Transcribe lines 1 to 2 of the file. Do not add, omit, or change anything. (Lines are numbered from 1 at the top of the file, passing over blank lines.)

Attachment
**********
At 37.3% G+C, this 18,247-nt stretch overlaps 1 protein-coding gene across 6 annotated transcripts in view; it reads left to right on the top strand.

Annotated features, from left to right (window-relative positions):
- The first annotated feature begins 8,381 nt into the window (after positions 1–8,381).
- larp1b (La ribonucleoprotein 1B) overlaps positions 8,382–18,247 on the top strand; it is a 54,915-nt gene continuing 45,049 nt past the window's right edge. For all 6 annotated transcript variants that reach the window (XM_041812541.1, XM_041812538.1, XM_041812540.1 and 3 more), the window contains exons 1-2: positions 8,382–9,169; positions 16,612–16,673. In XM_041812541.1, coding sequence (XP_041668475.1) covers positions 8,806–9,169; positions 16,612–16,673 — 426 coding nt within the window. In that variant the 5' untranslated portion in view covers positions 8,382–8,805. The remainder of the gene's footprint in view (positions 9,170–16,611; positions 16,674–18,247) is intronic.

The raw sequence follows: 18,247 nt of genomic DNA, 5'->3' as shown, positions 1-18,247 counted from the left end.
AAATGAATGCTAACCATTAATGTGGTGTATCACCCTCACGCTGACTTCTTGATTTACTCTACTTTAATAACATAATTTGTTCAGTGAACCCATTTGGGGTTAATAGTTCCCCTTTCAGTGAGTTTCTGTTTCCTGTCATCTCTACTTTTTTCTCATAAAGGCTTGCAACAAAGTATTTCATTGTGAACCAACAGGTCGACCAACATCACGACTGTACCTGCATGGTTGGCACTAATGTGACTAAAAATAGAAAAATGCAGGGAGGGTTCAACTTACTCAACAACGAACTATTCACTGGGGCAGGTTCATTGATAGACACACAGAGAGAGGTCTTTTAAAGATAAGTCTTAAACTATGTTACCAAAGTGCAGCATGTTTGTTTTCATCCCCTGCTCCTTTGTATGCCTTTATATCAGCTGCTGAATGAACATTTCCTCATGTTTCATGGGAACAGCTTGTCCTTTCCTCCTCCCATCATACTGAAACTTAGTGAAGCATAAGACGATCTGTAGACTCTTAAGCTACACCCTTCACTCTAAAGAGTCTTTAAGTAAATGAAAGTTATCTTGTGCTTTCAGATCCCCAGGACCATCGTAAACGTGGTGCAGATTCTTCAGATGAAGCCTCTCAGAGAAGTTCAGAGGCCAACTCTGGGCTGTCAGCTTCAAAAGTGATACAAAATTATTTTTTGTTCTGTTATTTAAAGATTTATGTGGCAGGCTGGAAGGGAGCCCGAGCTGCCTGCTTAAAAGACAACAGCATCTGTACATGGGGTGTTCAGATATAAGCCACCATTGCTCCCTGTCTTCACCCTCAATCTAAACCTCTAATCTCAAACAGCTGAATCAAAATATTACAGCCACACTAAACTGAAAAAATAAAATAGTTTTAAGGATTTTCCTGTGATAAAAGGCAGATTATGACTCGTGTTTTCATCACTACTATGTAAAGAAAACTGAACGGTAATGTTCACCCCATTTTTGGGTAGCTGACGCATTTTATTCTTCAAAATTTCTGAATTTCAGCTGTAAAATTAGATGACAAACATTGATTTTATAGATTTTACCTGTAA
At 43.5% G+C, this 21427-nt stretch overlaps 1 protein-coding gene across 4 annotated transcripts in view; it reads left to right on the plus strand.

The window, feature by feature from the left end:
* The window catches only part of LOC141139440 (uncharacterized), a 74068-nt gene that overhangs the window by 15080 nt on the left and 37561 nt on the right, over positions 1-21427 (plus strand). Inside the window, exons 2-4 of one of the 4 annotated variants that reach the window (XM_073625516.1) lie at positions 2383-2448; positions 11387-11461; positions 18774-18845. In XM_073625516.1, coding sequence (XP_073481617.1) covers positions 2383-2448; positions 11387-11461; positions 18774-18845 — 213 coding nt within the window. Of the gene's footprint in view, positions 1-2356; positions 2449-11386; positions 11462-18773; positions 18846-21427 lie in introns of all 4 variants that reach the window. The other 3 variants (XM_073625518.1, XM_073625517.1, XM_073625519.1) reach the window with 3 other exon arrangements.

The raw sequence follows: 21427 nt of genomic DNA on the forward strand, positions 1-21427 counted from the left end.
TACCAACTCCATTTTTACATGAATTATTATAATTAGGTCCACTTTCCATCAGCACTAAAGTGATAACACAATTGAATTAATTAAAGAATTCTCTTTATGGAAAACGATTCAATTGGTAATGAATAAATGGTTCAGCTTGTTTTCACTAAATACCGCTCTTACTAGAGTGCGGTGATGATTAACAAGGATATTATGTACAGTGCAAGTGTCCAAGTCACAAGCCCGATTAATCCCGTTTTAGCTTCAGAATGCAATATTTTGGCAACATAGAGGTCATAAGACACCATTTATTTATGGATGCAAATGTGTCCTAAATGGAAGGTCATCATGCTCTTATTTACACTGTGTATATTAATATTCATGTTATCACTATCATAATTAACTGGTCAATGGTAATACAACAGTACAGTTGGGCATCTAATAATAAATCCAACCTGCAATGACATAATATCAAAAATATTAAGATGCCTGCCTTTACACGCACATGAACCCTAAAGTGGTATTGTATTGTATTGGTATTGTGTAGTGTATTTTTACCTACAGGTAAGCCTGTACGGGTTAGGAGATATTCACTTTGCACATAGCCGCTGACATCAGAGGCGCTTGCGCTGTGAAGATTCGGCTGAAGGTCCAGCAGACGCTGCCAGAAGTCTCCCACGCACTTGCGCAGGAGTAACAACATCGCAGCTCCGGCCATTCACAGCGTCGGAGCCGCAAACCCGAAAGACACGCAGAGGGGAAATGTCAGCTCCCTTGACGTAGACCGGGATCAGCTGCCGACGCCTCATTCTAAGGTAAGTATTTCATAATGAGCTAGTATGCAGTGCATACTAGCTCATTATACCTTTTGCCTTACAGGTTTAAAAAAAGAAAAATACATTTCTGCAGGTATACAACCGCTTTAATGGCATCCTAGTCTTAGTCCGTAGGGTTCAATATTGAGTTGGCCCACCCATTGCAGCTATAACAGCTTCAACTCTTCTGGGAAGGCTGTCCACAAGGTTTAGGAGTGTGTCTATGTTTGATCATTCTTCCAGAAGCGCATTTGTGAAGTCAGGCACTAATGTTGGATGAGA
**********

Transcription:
At 37.3% G+C, this 18,247-nt stretch overlaps 1 protein-coding gene across 6 annotated transcripts in view; it reads left to right on the top strand.

Annotated features, from left to right (window-relative positions):